Anne Larigauderie

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The most unique feature of Earth is the existence of life, and the most extraordinary feature of life is its diversity. Approximately 9 million types of plants, animals, protists and fungi inhabit the Earth. So, too, do 7 billion people. Two decades ago, at the first Earth Summit, the vast majority of the world's nations declared that human actions were(More)
The effects of CO2 enrichment on the growth, biomass partitioning, photosynthetic rates, and leaf nitrogen concentration of a grass, Bromus mollis (C3), were investigated at a favorable and a low level of nitrogen availability. Despite increases in root: shoot ratios, leaf nitrogen concentrations were decreased under CO2 enrichment at both nitrogen levels.(More)
This paper examines how elevated CO2 and nitrogen (N) supply affect plant characteristics of loblolly pine (Pinus taeda L.) with an emphasis on root morphology. Seedlings were grown in greenhouses from seeds during one growing season at two atmospheric CO2 concentrations (375 and 710 μL L-1) and two N levels (High and Low). Root morphological(More) SCIENCE VOL 331 4 MARCH 2011 I n recognition of our inability to halt damaging ecosystem change ( 1– 4), the United Nations Environment Programme (UNEP) was asked in December 2010 to convene a meeting “to determine modalities and institutional arrangements” of a new assessment body, akin to the Intergovernmental Panel on Climate Change(More)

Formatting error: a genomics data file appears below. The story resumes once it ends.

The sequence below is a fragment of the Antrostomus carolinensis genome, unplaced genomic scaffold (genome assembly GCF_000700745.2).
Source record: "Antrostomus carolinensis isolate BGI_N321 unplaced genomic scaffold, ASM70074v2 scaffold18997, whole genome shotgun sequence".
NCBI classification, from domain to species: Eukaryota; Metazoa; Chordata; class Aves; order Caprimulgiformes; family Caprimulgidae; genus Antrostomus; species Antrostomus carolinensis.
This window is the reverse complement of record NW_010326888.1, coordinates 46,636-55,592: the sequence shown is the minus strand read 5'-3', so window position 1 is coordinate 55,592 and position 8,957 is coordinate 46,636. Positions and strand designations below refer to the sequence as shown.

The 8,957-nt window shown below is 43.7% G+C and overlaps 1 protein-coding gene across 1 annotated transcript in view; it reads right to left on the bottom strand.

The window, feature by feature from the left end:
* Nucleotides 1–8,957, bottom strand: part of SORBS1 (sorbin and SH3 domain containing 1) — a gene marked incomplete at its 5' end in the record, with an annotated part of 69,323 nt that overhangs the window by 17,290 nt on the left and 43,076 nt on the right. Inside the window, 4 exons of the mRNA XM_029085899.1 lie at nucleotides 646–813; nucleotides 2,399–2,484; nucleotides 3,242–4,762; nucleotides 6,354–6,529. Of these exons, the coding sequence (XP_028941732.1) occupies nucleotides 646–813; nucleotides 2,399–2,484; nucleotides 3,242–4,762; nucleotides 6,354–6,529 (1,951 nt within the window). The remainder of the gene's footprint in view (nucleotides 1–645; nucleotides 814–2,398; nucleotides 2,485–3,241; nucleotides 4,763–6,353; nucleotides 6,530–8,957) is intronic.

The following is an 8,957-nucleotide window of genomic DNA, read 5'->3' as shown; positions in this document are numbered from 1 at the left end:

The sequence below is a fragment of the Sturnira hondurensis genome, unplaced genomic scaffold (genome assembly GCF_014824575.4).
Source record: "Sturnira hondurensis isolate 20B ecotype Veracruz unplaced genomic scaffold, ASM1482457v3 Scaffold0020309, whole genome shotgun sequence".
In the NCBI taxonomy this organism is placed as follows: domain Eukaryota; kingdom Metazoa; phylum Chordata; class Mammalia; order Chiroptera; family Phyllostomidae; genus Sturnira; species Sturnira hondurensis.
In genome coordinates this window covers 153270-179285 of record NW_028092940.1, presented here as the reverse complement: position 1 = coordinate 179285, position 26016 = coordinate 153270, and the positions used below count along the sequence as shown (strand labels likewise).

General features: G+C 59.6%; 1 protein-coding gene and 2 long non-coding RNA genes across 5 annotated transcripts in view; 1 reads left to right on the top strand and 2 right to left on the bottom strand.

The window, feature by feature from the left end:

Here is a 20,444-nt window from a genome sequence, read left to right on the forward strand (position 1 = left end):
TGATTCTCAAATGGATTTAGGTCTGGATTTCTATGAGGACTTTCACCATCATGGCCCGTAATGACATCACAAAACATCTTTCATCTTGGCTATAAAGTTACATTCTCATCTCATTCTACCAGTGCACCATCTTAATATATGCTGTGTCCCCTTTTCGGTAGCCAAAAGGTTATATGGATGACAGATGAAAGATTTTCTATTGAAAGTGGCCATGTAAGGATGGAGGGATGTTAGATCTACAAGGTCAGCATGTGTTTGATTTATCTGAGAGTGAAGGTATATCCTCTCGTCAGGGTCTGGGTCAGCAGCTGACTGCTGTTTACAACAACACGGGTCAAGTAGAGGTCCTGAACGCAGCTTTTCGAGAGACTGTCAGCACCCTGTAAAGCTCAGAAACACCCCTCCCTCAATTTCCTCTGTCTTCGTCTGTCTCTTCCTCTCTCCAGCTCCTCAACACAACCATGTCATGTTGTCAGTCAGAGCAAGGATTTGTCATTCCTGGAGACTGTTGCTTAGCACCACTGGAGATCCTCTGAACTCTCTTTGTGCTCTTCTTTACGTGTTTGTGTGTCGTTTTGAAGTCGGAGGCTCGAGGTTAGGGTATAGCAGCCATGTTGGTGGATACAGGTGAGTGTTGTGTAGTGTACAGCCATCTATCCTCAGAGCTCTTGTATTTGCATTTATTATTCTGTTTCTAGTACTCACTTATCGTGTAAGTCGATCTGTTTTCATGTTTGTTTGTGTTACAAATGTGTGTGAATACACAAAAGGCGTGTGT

Very limited information regarding fine-root growth and production of tropical dry forests is available. Fine roots and small roots are defined as rootlets with diameters < 1 mm and 1.1 to 5 mm, respectively. Live and dead fine-and small-root mass fluctuations were studied over one year by means of soil core analyses in the deciduous dry forest of Chamela,(More)
B iodiversity is a composite term used to embrace the variety of types, forms, spatial arrangements, processes, and interactions of biological systems at all scales and levels of organization, from genes to species and ecosystems (1), along with the evolutionary history that led to their existence (2). In part because of this complexity, universally(More)
The Earth System Science Partnership (ESSP) was established in 2001 by four global environmental change (GEC) research programmes: DIVERSITAS, IGBP, IHDP and WCRP. ESSP facilitates the study of the Earth’s environment as an integrated system in order to understand how and why it is changing, and to explore the implications of these changes for global and(More)
After a long incubation period, the Intergovernmental Platform on Biodiversity and Ecosystem Services (IPBES) is now underway. Underpinning all its activities is the IPBES Conceptual Framework (CF), a simplified model of the interactions between nature and people. Drawing on the legacy of previous large-scale environmental assessments, the CF goes further(More)
Evolutionary biologists have long endeavored to document how many species exist on Earth, to understand the processes by which biodiversity waxes and wanes, to document and interpret spatial patterns of biodiversity, and to infer evolutionary relationships. Despite the great potential of this knowledge to improve biodiversity science, conservation, and(More)
We compared root proliferation in fertilized microsites among seven cultivars of five commonly planted cool-desert perennial grass species that differ in productivity and competitive ability. In a greenhouse experiment on nutrient-limited plants, one soil microsite in each pot received distilled water (control) and a second microsite received a rich,(More)